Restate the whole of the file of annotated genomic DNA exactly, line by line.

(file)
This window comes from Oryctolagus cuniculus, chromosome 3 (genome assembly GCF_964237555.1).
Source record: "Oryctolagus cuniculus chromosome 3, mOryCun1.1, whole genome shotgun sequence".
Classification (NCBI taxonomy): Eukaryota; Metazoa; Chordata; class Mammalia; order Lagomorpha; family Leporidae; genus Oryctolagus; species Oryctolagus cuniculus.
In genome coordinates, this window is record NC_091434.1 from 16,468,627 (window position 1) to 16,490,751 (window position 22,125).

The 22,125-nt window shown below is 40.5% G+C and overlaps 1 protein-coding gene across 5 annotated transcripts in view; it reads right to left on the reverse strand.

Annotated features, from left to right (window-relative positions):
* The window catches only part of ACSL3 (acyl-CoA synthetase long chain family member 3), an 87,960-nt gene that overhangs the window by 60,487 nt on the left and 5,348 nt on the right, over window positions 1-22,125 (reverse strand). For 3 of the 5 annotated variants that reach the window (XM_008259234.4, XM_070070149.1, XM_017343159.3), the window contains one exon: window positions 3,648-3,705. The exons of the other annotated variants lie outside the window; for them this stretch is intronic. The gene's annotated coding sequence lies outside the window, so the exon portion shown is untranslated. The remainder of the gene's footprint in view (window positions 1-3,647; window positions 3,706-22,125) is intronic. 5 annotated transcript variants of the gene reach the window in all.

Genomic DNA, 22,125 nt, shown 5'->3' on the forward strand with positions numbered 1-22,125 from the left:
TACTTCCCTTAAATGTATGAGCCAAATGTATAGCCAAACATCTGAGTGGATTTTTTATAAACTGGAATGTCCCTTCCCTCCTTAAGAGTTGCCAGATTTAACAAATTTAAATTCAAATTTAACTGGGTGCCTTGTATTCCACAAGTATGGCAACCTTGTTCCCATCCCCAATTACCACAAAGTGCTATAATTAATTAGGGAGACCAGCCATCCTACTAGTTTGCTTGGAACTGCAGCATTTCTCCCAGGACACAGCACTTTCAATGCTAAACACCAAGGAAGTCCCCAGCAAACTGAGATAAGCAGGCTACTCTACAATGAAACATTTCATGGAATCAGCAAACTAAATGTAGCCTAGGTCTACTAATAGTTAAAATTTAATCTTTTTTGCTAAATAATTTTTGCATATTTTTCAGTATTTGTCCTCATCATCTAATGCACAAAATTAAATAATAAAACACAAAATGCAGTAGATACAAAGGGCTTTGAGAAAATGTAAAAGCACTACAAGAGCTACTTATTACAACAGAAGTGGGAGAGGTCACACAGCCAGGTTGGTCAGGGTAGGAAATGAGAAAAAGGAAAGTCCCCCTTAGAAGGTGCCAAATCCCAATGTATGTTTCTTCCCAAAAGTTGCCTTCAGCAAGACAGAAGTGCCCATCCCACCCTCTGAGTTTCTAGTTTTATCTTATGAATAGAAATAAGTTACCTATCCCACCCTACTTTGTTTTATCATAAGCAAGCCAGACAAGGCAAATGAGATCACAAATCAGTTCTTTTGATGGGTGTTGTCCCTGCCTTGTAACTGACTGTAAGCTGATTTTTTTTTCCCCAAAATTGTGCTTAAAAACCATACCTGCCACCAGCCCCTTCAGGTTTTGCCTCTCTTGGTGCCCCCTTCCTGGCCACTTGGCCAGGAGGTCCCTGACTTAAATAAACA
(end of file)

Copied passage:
This window comes from Oryctolagus cuniculus, chromosome 3 (genome assembly GCF_964237555.1).
Source record: "Oryctolagus cuniculus chromosome 3, mOryCun1.1, whole genome shotgun sequence".
Classification (NCBI taxonomy): Eukaryota; Metazoa; Chordata; class Mammalia; order Lagomorpha; family Leporidae; genus Oryctolagus; species Oryctolagus cuniculus.
In genome coordinates, this window is record NC_091434.1 from 16,468,627 (window position 1) to 16,490,751 (window position 22,125).

The 22,125-nt window shown below is 40.5% G+C and overlaps 1 protein-coding gene across 5 annotated transcripts in view; it reads right to left on the reverse strand.

Annotated features, from left to right (window-relative positions):
* The window catches only part of ACSL3 (acyl-CoA synthetase long chain family member 3), an 87,960-nt gene that overhangs the window by 60,487 nt on the left and 5,348 nt on the right, over window positions 1-22,125 (reverse strand). For 3 of the 5 annotated variants that reach the window (XM_008259234.4, XM_070070149.1, XM_017343159.3), the window contains one exon: window positions 3,648-3,705. The exons of the other annotated variants lie outside the window; for them this stretch is intronic. The gene's annotated coding sequence lies outside the window, so the exon portion shown is untranslated. The remainder of the gene's footprint in view (window positions 1-3,647; window positions 3,706-22,125) is intronic. 5 annotated transcript variants of the gene reach the window in all.

Genomic DNA, 22,125 nt, shown 5'->3' on the forward strand with positions numbered 1-22,125 from the left:
TACTTCCCTTAAATGTATGAGCCAAATGTATAGCCAAACATCTGAGTGGATTTTTTATAAACTGGAATGTCCCTTCCCTCCTTAAGAGTTGCCAGATTTAACAAATTTAAATTCAAATTTAACTGGGTGCCTTGTATTCCACAAGTATGGCAACCTTGTTCCCATCCCCAATTACCACAAAGTGCTATAATTAATTAGGGAGACCAGCCATCCTACTAGTTTGCTTGGAACTGCAGCATTTCTCCCAGGACACAGCACTTTCAATGCTAAACACCAAGGAAGTCCCCAGCAAACTGAGATAAGCAGGCTACTCTACAATGAAACATTTCATGGAATCAGCAAACTAAATGTAGCCTAGGTCTACTAATAGTTAAAATTTAATCTTTTTTGCTAAATAATTTTTGCATATTTTTCAGTATTTGTCCTCATCATCTAATGCACAAAATTAAATAATAAAACACAAAATGCAGTAGATACAAAGGGCTTTGAGAAAATGTAAAAGCACTACAAGAGCTACTTATTACAACAGAAGTGGGAGAGGTCACACAGCCAGGTTGGTCAGGGTAGGAAATGAGAAAAAGGAAAGTCCCCCTTAGAAGGTGCCAAATCCCAATGTATGTTTCTTCCCAAAAGTTGCCTTCAGCAAGACAGAAGTGCCCATCCCACCCTCTGAGTTTCTAGTTTTATCTTATGAATAGAAATAAGTTACCTATCCCACCCTACTTTGTTTTATCATAAGCAAGCCAGACAAGGCAAATGAGATCACAAATCAGTTCTTTTGATGGGTGTTGTCCCTGCCTTGTAACTGACTGTAAGCTGATTTTTTTTTCCCCAAAATTGTGCTTAAAAACCATACCTGCCACCAGCCCCTTCAGGTTTTGCCTCTCTTGGTGCCCCCTTCCTGGCCACTTGGCCAGGAGGTCCCTGACTTAAATAAACA